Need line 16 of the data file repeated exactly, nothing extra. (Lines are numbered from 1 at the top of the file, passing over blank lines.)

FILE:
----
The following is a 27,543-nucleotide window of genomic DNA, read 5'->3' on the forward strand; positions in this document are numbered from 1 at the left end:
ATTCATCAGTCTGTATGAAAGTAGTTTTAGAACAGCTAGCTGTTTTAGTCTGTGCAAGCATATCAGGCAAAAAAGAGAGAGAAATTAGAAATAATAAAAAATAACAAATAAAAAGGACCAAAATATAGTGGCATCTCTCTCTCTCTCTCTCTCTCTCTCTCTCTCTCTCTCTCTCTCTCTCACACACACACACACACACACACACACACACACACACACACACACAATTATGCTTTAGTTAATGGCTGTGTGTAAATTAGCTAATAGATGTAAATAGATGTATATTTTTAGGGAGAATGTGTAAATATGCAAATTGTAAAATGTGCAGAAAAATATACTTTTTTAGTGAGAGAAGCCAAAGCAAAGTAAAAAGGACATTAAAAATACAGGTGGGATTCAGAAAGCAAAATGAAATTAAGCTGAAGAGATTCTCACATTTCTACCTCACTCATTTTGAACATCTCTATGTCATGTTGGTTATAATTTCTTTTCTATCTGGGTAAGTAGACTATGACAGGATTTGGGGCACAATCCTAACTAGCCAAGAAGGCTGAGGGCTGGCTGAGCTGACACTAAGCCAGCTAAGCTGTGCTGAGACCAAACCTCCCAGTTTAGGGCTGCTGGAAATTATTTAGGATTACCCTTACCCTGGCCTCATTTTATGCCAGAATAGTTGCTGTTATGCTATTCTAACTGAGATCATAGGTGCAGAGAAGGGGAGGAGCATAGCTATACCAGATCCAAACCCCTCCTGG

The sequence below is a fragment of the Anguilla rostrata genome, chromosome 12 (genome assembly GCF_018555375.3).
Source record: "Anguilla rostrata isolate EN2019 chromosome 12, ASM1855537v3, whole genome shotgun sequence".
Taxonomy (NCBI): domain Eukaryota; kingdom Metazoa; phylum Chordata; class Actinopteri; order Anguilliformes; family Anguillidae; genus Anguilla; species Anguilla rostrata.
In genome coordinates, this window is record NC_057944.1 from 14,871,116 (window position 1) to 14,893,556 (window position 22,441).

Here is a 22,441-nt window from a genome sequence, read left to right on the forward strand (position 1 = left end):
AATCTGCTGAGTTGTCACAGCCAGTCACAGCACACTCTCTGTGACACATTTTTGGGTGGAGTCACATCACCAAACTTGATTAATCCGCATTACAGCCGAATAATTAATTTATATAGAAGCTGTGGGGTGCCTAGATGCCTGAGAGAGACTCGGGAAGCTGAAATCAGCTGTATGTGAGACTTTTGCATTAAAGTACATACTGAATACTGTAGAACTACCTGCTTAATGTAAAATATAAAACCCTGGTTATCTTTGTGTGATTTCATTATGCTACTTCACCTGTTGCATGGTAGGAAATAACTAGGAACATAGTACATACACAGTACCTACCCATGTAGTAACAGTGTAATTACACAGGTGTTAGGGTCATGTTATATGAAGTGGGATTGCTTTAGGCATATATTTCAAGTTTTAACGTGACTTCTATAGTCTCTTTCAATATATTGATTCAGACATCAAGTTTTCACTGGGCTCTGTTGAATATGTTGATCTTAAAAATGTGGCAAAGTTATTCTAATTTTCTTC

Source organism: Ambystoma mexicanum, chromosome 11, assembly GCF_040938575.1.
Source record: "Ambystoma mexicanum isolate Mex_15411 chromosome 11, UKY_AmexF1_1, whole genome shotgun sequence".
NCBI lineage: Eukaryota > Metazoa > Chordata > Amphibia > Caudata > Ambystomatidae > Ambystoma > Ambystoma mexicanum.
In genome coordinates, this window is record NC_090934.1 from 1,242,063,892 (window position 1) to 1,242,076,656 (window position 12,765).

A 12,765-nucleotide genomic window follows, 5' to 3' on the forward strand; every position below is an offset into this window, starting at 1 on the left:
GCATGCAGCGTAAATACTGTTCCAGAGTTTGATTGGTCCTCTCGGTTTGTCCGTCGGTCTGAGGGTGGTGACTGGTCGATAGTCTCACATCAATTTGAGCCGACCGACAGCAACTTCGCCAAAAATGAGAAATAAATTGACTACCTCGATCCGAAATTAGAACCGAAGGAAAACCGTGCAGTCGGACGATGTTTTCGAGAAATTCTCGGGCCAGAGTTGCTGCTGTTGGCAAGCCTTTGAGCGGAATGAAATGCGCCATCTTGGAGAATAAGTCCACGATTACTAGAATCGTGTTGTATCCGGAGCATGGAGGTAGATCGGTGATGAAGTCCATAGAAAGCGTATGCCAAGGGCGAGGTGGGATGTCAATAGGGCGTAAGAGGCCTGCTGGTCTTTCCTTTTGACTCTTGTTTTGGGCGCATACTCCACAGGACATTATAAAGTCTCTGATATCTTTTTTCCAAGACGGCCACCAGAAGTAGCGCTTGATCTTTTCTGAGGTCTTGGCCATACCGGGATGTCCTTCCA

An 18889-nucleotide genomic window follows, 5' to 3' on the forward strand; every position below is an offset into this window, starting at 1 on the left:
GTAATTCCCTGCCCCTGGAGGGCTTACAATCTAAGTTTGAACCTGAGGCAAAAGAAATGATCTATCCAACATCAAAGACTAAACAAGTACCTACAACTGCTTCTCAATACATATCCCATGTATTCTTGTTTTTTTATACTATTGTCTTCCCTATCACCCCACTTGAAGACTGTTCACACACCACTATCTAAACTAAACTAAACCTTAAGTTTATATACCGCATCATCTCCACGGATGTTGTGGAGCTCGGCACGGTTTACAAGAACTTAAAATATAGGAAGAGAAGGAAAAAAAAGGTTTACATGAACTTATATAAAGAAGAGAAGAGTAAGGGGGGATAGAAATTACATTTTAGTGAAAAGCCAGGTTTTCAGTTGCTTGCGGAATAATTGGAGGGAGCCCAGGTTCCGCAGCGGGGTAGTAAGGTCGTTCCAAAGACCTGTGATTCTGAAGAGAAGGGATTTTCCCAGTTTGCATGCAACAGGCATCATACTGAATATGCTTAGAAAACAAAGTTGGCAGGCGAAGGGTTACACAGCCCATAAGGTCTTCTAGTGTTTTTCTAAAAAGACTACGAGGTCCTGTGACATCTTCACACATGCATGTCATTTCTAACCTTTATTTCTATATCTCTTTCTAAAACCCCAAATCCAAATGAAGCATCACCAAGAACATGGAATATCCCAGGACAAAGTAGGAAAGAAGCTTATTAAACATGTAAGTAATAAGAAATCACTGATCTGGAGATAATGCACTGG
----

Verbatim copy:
GTAATTCCCTGCCCCTGGAGGGCTTACAATCTAAGTTTGAACCTGAGGCAAAAGAAATGATCTATCCAACATCAAAGACTAAACAAGTACCTACAACTGCTTCTCAATACATATCCCATGTATTCTTGTTTTTTTATACTATTGTCTTCCCTATCACCCCACTTGAAGACTGTTCACACACCACTATCTAAACTAAACTAAACCTTAAGTTTATATACCGCATCATCTCCACGGATGTTGTGGAGCTCGGCACGGTTTACAAGAACTTAAAATATAGGAAGAGAAGGAAAAAAAAGGTTTACATGAACTTATATAAAGAAGAGAAGAGTAAGGGGGGATAGAAATTACATTTTAGTGAAAAGCCAGGTTTTCAGTTGCTTGCGGAATAATTGGAGGGAGCCCAGGTTCCGCAGCGGGGTAGTAAGGTCGTTCCAAAGACCTGTGATTCTGAAGAGAAGGGATTTTCCCAGTTTGCATGCAACAGGCATCATACTGAATATGCTTAGAAAACAAAGTTGGCAGGCGAAGGGTTACACAGCCCATAAGGTCTTCTAGTGTTTTTCTAAAAAGACTACGAGGTCCTGTGACATCTTCACACATGCATGTCATTTCTAACCTTTATTTCTATATCTCTTTCTAAAACCCCAAATCCAAATGAAGCATCACCAAGAACATGGAATATCCCAGGACAAAGTAGGAAAGAAGCTTATTAAACATGTAAGTAATAAGAAATCACTGATCTGGAGATAATGCACTGG